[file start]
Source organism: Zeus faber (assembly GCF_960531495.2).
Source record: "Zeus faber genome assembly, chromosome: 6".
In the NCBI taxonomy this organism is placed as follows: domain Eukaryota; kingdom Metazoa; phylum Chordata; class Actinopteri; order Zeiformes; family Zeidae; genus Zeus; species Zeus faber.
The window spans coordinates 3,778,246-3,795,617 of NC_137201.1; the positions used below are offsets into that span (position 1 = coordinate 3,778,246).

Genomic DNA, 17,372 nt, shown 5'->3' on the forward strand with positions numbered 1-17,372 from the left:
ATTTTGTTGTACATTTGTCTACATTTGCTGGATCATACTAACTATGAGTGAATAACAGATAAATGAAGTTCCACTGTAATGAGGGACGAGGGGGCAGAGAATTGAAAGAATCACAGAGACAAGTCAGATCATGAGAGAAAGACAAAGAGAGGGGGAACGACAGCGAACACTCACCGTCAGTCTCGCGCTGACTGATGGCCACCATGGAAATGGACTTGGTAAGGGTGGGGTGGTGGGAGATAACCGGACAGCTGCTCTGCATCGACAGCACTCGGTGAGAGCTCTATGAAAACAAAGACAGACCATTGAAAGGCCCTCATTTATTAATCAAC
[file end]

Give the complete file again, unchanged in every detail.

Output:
Source organism: Zeus faber (assembly GCF_960531495.2).
Source record: "Zeus faber genome assembly, chromosome: 6".
In the NCBI taxonomy this organism is placed as follows: domain Eukaryota; kingdom Metazoa; phylum Chordata; class Actinopteri; order Zeiformes; family Zeidae; genus Zeus; species Zeus faber.
The window spans coordinates 3,778,246-3,795,617 of NC_137201.1; the positions used below are offsets into that span (position 1 = coordinate 3,778,246).

Genomic DNA, 17,372 nt, shown 5'->3' on the forward strand with positions numbered 1-17,372 from the left:
ATTTTGTTGTACATTTGTCTACATTTGCTGGATCATACTAACTATGAGTGAATAACAGATAAATGAAGTTCCACTGTAATGAGGGACGAGGGGGCAGAGAATTGAAAGAATCACAGAGACAAGTCAGATCATGAGAGAAAGACAAAGAGAGGGGGAACGACAGCGAACACTCACCGTCAGTCTCGCGCTGACTGATGGCCACCATGGAAATGGACTTGGTAAGGGTGGGGTGGTGGGAGATAACCGGACAGCTGCTCTGCATCGACAGCACTCGGTGAGAGCTCTATGAAAACAAAGACAGACCATTGAAAGGCCCTCATTTATTAATCAAC